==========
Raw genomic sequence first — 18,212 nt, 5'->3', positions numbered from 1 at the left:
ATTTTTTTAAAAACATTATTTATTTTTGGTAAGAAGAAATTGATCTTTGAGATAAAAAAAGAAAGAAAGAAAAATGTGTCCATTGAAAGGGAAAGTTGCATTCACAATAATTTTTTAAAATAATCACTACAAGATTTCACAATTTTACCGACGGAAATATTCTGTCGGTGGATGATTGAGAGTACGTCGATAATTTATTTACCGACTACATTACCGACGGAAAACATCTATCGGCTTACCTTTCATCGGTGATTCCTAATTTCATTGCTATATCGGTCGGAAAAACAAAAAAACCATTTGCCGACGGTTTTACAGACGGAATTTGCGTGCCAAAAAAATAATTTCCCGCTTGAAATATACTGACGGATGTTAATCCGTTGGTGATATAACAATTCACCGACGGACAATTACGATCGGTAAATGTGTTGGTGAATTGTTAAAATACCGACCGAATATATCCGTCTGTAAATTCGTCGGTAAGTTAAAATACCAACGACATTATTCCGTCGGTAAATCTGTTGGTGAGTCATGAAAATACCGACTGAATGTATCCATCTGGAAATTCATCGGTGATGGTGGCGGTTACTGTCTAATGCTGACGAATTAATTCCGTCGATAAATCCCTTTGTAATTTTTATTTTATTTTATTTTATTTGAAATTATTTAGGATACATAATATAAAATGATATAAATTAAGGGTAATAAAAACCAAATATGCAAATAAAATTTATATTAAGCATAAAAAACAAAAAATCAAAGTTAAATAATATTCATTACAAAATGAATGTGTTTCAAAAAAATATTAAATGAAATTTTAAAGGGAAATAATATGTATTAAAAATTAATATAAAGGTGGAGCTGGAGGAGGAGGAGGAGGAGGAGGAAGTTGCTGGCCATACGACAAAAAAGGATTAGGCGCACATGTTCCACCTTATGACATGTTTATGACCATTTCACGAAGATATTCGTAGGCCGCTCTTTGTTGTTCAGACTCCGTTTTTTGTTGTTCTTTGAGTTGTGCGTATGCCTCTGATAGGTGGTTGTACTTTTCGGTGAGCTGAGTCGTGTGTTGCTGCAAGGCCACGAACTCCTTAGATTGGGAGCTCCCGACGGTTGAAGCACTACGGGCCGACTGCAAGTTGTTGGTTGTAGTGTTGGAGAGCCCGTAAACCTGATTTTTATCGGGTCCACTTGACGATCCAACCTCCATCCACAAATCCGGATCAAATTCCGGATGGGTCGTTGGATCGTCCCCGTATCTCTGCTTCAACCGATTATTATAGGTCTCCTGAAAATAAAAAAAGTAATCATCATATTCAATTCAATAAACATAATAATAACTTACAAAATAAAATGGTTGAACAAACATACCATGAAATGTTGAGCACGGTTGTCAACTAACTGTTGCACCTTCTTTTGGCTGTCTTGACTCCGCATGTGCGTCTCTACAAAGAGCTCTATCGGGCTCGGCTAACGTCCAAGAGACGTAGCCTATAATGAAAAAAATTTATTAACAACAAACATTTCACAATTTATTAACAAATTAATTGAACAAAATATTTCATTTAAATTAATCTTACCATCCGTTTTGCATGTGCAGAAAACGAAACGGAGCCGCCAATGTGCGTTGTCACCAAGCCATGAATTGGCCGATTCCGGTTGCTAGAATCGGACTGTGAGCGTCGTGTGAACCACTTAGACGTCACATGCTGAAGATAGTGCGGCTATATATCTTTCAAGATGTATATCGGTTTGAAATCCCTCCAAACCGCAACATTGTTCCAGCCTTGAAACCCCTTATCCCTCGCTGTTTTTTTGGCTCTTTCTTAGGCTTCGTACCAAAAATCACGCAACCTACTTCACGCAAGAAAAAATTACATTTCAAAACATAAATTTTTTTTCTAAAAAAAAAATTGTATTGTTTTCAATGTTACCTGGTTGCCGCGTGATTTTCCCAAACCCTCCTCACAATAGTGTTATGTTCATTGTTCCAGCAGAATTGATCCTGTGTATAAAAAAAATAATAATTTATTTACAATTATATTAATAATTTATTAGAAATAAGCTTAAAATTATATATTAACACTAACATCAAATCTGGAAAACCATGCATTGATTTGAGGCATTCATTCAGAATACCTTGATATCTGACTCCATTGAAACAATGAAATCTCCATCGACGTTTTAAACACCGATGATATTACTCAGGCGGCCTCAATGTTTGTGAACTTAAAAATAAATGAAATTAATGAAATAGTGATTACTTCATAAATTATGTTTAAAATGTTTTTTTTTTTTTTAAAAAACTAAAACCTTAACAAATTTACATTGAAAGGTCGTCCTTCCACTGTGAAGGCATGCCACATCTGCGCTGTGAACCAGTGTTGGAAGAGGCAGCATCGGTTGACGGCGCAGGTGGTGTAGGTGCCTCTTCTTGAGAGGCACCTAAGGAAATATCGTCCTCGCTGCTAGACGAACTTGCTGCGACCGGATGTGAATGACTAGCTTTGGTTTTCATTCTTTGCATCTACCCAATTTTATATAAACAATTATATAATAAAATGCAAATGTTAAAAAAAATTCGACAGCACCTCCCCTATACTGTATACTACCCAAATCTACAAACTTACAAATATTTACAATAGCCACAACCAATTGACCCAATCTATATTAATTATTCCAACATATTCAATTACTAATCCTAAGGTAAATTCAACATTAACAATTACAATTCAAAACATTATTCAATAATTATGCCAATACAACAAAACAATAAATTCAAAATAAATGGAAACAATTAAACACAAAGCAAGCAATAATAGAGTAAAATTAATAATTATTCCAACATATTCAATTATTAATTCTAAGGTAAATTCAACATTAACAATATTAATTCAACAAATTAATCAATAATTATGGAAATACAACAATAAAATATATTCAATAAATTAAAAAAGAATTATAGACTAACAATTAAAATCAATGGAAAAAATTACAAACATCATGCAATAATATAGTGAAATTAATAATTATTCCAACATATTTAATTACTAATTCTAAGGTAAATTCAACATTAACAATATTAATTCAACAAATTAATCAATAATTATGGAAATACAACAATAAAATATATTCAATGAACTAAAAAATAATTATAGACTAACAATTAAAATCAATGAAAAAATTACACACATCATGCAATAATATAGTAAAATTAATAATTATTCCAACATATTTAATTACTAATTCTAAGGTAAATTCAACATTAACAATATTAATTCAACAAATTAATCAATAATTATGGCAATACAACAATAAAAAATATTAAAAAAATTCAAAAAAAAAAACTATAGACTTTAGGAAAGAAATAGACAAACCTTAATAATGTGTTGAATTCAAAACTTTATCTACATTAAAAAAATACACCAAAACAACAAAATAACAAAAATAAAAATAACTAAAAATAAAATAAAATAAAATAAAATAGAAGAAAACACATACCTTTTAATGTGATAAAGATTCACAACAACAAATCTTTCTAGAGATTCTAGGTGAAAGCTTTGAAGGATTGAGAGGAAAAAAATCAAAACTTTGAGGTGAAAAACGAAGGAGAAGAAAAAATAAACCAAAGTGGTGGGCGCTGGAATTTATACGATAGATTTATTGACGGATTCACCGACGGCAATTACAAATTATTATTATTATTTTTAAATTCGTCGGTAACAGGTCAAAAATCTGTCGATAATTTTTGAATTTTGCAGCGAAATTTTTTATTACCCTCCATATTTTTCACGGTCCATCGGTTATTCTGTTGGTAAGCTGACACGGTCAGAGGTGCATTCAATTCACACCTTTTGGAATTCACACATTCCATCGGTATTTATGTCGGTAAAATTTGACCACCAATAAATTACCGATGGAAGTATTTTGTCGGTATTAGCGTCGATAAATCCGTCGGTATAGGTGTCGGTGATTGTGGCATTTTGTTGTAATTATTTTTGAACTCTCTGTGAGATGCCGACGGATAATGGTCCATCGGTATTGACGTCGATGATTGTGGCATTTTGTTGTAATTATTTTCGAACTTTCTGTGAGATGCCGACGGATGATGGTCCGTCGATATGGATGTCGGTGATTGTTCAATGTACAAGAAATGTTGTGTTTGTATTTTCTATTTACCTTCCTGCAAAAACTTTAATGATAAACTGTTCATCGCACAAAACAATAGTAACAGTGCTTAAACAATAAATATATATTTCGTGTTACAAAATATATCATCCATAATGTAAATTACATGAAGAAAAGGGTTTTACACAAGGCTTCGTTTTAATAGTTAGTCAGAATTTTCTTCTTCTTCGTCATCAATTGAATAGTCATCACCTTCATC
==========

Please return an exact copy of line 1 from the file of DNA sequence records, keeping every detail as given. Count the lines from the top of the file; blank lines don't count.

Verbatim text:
Raw genomic sequence first — 18,212 nt, 5'->3', positions numbered from 1 at the left: